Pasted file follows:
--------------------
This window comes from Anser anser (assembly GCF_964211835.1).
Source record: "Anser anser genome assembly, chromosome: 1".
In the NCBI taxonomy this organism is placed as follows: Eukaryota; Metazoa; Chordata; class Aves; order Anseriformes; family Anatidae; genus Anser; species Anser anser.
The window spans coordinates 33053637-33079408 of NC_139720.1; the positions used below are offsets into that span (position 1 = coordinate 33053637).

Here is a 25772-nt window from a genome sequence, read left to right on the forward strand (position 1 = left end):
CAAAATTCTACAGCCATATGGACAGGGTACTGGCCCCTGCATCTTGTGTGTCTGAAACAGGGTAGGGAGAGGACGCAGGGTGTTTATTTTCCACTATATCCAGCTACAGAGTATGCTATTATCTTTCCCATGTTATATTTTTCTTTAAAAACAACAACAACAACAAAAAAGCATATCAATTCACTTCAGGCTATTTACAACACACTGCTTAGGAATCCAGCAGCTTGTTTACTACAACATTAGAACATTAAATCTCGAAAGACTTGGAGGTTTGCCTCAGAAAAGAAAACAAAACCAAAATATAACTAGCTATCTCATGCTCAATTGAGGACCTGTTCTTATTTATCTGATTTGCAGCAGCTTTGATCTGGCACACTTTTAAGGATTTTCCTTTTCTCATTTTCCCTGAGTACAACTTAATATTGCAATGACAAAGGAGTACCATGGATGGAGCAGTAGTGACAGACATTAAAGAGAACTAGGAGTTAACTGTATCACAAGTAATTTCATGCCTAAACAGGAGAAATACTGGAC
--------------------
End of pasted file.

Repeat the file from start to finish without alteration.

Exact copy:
This window comes from Anser anser (assembly GCF_964211835.1).
Source record: "Anser anser genome assembly, chromosome: 1".
In the NCBI taxonomy this organism is placed as follows: Eukaryota; Metazoa; Chordata; class Aves; order Anseriformes; family Anatidae; genus Anser; species Anser anser.
The window spans coordinates 33053637-33079408 of NC_139720.1; the positions used below are offsets into that span (position 1 = coordinate 33053637).

Here is a 25772-nt window from a genome sequence, read left to right on the forward strand (position 1 = left end):
CAAAATTCTACAGCCATATGGACAGGGTACTGGCCCCTGCATCTTGTGTGTCTGAAACAGGGTAGGGAGAGGACGCAGGGTGTTTATTTTCCACTATATCCAGCTACAGAGTATGCTATTATCTTTCCCATGTTATATTTTTCTTTAAAAACAACAACAACAACAAAAAAGCATATCAATTCACTTCAGGCTATTTACAACACACTGCTTAGGAATCCAGCAGCTTGTTTACTACAACATTAGAACATTAAATCTCGAAAGACTTGGAGGTTTGCCTCAGAAAAGAAAACAAAACCAAAATATAACTAGCTATCTCATGCTCAATTGAGGACCTGTTCTTATTTATCTGATTTGCAGCAGCTTTGATCTGGCACACTTTTAAGGATTTTCCTTTTCTCATTTTCCCTGAGTACAACTTAATATTGCAATGACAAAGGAGTACCATGGATGGAGCAGTAGTGACAGACATTAAAGAGAACTAGGAGTTAACTGTATCACAAGTAATTTCATGCCTAAACAGGAGAAATACTGGAC